Too much

Too much of a good thing can be wonderful! by Mae West
That's my philosophy about all things in life!

Sunday, January 29, 2012

Roasted Cauliflower and Marcona Almond Quinoa Salad with a Lime Garlic Vinaigrette

Quinoa (play /ˈknwɑː/ or /kɨˈn.ə/Spanishquinua, from Quechuakinwa), a species of goosefoot (Chenopodium), is a grain-like crop grown primarily for its edible seeds. It is a pseudocereal rather than a true cereal, or grain, as it is not a member of the grass family. As a chenopod, quinoa is closely related to species such as beetsspinach, andtumbleweeds.
Derived from the Spanish spelling of the Quechua name kinwa or occasionally "Qin-wah", Quinoa originated in the Andeanregion of EcuadorBoliviaColombia and Peru before they were colonized and became nation-states, where it was successfully domesticated 3,000 to 4,000 years ago for human consumption, though archeological evidence shows a non-domesticated association with pastoral herding some 5,200 to 7,000 years ago.[1]

Similar Chenopodium species, such as pitseed goosefoot (Chenopodium berlandieri) and fat hen (Chenopodium album), were grown and domesticated in North America as part of the Eastern Agricultural Complex before maize agriculture became popular.[2] Fat hen, which has a widespread distribution in the Northern Hemisphere, produces edible seeds and greens much like quinoa, but in smaller quantities.
The nutrient composition is very good compared with common cereals. Quinoa grains contain essential amino acids likelysine and good quantities of calcium, phosphorus, and iron.[3]
After harvest, the grains need to be processed to remove the coating containing the bitter-tasting saponins. Quinoa grains are in general cooked the same way as rice and can be used in a wide range of dishes. Quinoa leaves are also eaten as aleaf vegetable, much like amaranth, but the commercial availability of quinoa greens is limited.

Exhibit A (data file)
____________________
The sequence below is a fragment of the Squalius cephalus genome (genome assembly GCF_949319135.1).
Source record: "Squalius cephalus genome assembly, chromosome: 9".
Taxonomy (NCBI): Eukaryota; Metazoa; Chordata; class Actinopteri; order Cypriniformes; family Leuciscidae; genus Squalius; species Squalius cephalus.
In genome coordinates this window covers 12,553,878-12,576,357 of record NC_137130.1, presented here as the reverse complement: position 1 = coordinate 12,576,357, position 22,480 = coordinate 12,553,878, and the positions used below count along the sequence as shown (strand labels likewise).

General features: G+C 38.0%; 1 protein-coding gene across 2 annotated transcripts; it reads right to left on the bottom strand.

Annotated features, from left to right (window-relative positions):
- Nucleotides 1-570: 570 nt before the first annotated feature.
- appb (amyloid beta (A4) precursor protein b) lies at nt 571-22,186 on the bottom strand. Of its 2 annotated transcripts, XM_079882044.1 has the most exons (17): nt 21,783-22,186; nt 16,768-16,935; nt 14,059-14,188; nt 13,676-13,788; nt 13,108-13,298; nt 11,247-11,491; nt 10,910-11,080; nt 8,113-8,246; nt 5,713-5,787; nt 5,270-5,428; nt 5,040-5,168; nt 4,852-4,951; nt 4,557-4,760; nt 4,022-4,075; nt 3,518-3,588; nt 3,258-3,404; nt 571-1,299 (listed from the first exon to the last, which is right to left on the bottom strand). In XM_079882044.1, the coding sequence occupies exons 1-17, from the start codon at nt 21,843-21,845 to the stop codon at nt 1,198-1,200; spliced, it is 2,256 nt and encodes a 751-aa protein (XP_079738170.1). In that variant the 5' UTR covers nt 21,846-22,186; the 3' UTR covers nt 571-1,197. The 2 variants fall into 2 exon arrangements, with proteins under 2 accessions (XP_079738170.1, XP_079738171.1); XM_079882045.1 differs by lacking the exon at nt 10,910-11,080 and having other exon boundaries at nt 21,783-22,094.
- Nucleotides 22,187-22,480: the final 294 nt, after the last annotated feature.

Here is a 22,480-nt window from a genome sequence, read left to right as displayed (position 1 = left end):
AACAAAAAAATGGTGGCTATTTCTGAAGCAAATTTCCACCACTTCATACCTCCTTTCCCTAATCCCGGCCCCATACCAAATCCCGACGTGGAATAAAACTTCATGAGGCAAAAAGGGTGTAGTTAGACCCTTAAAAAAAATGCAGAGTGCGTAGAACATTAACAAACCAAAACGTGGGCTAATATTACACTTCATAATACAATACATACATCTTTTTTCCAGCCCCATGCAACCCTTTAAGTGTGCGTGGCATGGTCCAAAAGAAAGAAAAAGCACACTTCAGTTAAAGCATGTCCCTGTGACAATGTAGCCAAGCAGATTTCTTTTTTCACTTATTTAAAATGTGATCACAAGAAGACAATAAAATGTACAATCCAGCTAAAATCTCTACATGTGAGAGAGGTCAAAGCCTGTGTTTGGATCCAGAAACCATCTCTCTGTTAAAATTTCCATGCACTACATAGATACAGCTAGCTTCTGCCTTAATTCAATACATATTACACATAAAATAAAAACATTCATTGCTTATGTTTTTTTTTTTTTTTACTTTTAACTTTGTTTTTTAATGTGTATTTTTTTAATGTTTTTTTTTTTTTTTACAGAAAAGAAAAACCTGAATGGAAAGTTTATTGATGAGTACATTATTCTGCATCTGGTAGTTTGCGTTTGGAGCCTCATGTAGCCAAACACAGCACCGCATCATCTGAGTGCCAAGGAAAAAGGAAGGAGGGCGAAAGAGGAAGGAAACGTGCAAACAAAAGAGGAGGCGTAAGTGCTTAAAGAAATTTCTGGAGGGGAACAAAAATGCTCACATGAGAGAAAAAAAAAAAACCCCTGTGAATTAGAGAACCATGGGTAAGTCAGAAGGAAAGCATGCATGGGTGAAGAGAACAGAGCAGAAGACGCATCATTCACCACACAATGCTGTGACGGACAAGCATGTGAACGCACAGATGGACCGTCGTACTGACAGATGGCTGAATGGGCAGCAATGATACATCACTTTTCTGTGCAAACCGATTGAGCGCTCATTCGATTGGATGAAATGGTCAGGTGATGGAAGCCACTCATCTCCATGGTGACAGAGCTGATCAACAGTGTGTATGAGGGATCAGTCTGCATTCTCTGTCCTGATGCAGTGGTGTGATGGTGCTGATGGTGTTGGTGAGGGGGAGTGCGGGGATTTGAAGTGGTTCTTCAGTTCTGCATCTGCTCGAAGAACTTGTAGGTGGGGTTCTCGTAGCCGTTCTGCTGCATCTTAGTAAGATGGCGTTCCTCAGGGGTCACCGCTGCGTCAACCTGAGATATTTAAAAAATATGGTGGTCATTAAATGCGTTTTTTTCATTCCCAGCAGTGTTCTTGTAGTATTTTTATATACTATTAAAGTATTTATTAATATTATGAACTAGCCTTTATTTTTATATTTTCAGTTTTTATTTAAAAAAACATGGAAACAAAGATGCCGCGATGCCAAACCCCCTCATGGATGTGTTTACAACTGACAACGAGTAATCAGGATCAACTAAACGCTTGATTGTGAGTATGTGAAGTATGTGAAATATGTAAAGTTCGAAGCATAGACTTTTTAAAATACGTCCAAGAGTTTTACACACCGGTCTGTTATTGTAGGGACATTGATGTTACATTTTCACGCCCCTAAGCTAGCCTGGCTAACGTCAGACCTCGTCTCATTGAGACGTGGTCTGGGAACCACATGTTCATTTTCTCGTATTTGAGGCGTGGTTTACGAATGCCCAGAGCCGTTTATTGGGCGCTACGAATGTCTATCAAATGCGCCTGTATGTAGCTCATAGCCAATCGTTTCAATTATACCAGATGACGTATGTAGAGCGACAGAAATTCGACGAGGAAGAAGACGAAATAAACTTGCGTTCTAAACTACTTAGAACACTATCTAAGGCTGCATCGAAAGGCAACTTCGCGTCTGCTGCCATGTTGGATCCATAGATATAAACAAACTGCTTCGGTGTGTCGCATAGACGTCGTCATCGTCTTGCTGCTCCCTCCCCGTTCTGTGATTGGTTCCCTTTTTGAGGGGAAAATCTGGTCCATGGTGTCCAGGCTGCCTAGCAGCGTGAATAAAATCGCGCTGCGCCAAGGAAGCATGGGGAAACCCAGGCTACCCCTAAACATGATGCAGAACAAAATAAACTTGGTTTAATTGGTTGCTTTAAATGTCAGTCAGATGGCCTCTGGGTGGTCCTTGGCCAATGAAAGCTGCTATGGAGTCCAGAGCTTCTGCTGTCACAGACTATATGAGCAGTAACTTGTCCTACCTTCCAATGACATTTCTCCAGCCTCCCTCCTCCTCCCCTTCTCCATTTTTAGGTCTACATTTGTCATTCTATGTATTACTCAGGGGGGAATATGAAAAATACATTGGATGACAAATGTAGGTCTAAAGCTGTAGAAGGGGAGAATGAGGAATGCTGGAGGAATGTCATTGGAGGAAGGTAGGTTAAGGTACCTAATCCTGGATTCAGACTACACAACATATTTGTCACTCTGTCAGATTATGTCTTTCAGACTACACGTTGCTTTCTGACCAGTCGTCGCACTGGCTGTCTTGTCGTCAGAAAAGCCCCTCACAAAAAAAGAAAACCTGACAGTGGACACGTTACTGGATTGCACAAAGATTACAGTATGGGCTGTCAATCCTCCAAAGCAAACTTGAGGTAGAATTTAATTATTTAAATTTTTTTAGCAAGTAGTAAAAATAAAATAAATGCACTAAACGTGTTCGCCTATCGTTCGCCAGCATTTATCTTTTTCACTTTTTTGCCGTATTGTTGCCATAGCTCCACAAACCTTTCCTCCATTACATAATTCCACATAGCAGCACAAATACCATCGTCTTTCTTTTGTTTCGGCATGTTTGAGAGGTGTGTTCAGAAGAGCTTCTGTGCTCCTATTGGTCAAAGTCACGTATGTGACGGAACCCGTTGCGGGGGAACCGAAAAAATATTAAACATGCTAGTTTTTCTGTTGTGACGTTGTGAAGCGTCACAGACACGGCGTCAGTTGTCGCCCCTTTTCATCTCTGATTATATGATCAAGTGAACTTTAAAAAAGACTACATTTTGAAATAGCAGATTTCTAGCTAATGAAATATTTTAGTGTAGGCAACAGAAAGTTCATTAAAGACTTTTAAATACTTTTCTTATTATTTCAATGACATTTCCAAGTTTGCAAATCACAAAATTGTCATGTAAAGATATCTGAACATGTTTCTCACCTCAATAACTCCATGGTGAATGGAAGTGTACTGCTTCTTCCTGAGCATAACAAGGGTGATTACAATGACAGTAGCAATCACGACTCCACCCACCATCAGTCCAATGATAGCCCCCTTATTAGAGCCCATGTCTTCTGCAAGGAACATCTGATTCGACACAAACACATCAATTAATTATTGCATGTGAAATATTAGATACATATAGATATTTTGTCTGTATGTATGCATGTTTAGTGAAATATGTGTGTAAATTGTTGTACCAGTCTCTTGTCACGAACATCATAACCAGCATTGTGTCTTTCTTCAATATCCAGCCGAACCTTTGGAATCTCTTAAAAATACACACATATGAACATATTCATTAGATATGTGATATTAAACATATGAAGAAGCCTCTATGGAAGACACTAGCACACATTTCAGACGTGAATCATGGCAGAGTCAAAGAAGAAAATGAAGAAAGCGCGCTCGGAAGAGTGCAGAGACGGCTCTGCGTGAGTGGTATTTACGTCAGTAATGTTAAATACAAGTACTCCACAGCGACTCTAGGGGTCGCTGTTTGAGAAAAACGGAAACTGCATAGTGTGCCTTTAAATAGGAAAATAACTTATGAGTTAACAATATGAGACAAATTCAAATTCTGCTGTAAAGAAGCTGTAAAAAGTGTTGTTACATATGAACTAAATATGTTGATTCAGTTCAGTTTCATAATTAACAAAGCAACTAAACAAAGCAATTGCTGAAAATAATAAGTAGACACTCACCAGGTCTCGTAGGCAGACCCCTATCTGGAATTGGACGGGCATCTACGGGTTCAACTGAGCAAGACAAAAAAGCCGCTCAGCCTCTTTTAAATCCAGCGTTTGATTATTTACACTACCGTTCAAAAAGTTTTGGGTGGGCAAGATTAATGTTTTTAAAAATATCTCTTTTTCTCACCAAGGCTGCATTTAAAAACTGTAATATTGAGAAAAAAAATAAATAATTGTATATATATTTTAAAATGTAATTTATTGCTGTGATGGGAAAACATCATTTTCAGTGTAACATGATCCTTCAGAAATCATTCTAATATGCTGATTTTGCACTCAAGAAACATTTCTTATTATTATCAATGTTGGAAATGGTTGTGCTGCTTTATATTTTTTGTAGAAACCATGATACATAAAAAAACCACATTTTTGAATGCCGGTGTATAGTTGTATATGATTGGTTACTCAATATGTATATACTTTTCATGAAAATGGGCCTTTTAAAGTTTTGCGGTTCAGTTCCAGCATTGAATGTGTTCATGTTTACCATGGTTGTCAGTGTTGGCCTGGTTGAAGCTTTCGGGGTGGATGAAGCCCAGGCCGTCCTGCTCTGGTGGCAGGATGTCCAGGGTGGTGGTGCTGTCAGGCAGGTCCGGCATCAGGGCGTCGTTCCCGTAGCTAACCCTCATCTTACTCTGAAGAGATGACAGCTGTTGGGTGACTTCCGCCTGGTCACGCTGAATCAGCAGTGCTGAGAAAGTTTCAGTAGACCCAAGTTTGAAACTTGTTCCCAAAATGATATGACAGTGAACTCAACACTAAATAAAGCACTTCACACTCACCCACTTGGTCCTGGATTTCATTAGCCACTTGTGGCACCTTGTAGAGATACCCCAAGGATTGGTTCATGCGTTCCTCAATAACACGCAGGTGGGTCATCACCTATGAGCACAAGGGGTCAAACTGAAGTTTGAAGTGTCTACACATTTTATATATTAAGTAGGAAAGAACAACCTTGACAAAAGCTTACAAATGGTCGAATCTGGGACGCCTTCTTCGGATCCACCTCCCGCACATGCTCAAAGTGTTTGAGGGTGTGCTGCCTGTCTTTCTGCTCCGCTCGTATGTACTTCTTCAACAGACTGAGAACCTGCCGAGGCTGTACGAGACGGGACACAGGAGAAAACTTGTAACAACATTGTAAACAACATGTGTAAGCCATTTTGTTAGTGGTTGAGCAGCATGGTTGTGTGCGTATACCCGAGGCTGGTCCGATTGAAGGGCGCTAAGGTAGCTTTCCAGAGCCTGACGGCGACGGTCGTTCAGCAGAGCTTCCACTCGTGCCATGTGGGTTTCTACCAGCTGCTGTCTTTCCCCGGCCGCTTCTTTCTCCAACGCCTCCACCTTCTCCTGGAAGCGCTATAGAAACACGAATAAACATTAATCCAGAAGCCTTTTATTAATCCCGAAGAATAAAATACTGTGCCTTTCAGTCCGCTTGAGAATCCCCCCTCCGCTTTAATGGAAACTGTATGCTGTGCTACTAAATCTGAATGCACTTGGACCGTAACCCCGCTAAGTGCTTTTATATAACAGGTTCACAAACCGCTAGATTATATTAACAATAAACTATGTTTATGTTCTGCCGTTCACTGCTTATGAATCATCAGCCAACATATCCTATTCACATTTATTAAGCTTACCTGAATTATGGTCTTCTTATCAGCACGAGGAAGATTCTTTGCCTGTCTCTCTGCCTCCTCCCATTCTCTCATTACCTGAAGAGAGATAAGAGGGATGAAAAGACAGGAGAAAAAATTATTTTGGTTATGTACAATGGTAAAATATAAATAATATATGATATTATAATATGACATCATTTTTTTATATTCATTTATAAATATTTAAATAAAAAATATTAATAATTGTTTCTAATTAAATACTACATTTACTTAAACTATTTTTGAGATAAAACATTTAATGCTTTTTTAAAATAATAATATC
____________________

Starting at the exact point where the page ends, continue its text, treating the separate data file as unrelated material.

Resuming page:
We love quinoa, but we go thru times where we don't eat it at all. Found 2 large bags of quinoa in my pantry, one red and one white, and thought a light salad would be the perfect side for my steak dinner. Had half a head of cauliflower in the fridge which needed to be used soon, so that was it! It tasted amazing and my love for quinoa is back!

Ingredients for 4 servings:
1 cup quinoa(white or red)
1 1/4 cup boiling water
1/2 cauliflower, chopped + 1 tablespoon olive oil + salt and pepper
1/3 cup marcona almonds, chopped
1 tablespoon basil, chopped
1 tablespoon parsley, chopped
1 cup lime garlic vinaigrette(recipe follows)
salt and pepper to taste

Raw Quinoa

Cooked Quinoa
Preheat oven to 400F
Toss cauliflower with olive oil, salt and pepper and place in a baking dish. Roast for 15 minutes.
Add quinoa to boiling water, cover and simmer for 12 minutes. Turn it off and let it rest 5 minutes. Fluff with a fork and place on a large mixing bowl. Add cauliflower, almonds, herbs and dressing. Season to taste with salt and pepper. If needed drizzle some extra virgin olive oil and toss. Serve warm, room temperature or cold as a side or your main meal.

Lime Garlic Vinaigrette:
2 garlic cloves, crushed
1 lime, juiced and zested
1/3 cup white balsamic vinegar
1 tablespoon dijon mustard
1 teaspoon oregano
1/2 cup olive oil

In a small jar with a lid, place all ingredients, but olive oil. Put the lid on and give it a good shake. Add olive oil slowly, put lid back on and shake until all combined. Refrigerate for 3 weeks.


  1. This looks so good Bea :)